Researchers have found that those who are at higher risk of disease are more likely to blame their genetic causes than attempt any lifestyle improvements.
According to Dr. Suzanne O'Neill from the National Human Genome Research Institute/National Institutes of Health, and her colleagues, people on the whole are still interested in how health habits affect disease risk.
However, those with the greatest need to change their behaviours are more likely to favour genetic explanations for their diseases and the more behavioural risk factors they have, the less likely they are to be interested in behaviour change information.
The completion of the Human Genome Project has led to increased availability of genetic risk information linking gene variants to a number of common health conditions.
There is some concern that this genetic risk information might prompt some individuals to give genetic causation undue importance while downplaying the contribution of well-known behavioural and environmental factors, leading to reduced motivation to make behavioural changes.
This potential misinterpretation of genetic information may undermine public health efforts to promote the behavioural changes needed to prevent disease.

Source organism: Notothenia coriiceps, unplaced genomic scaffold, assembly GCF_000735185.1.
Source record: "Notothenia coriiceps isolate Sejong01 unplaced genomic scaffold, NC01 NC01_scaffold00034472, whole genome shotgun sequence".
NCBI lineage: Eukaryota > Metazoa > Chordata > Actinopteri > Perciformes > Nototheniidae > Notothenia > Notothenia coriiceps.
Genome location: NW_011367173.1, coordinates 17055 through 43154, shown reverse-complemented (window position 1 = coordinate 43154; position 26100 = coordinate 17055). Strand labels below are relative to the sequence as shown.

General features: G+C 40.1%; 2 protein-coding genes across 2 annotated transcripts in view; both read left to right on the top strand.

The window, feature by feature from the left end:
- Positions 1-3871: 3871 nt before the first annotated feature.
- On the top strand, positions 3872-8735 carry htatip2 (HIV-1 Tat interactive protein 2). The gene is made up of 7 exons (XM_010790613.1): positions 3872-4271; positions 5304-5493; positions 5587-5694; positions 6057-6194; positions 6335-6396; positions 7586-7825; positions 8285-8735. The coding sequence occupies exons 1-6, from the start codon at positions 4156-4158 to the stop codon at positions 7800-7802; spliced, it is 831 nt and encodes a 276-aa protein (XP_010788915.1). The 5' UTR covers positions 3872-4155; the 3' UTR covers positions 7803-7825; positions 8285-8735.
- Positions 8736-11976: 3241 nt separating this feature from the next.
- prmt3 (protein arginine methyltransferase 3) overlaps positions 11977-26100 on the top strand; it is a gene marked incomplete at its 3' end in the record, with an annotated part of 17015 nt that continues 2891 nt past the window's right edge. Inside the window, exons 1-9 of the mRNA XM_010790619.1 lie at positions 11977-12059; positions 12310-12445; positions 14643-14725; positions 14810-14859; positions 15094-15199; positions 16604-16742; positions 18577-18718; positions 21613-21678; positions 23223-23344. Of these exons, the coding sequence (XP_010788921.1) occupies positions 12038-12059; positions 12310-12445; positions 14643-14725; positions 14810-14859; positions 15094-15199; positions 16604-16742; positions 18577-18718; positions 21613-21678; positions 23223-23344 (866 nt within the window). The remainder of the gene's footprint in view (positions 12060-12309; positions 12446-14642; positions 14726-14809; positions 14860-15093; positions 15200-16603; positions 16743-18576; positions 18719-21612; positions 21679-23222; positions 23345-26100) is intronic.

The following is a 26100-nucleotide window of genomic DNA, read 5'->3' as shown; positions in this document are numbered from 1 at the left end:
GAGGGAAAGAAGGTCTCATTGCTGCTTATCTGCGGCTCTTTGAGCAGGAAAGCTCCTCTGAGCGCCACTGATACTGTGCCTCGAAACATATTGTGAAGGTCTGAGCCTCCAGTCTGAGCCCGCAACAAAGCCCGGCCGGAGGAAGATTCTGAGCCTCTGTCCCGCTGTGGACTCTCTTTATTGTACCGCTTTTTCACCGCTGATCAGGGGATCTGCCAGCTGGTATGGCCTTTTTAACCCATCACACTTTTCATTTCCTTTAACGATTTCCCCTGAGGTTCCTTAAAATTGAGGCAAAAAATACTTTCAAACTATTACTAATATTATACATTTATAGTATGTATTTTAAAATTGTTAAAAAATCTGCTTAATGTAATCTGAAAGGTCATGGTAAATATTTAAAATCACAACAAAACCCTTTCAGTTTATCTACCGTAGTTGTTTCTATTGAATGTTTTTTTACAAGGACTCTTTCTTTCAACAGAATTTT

To identify the link between family history, behavioural risks and causal attributions for diseases and the perceived value of pursuing information emphasizing health habits or genes, the authors asked a total of 1,959 healthy American adults to complete a survey.
The survey assessed the participants' behavioural risk factors (physical activity, dietary habits, smoking, alcohol consumption, sun exposure, multivitamin use and body mass index), family history, causal attributions for eight largely preventable diseases (diabetes, osteoporosis, heart disease, high cholesterol, hypertension, lung, colon and skin cancers), and their preferences for one type of health information over another.
They found that the majority of participants recognized that health behaviours were more likely to cause ill health than genetics.
On the whole, they were more interested in behavioural health information than in genetic information to understand what affects their chances of getting certain conditions. However, as the number of behavioural risk factors increased, inclination to favour genetic explanations also increased.
"Our findings highlight that, although most did not over-ascribe common health conditions to genetics or hold defensively biased causal attributions that would inhibit needed behavior change, those with the greatest need for behavior change are at most risk for responding defensively and devaluing behavior change information. One possible explanation suggested by the authors is that behaviorally at-risk participants may have prior experience seeking and applying standard behavioral advice without success. As a result these individuals may see less value in this information," concluded the authors.
The study is published online in Springer's journal Annals of Behavioral Medicine.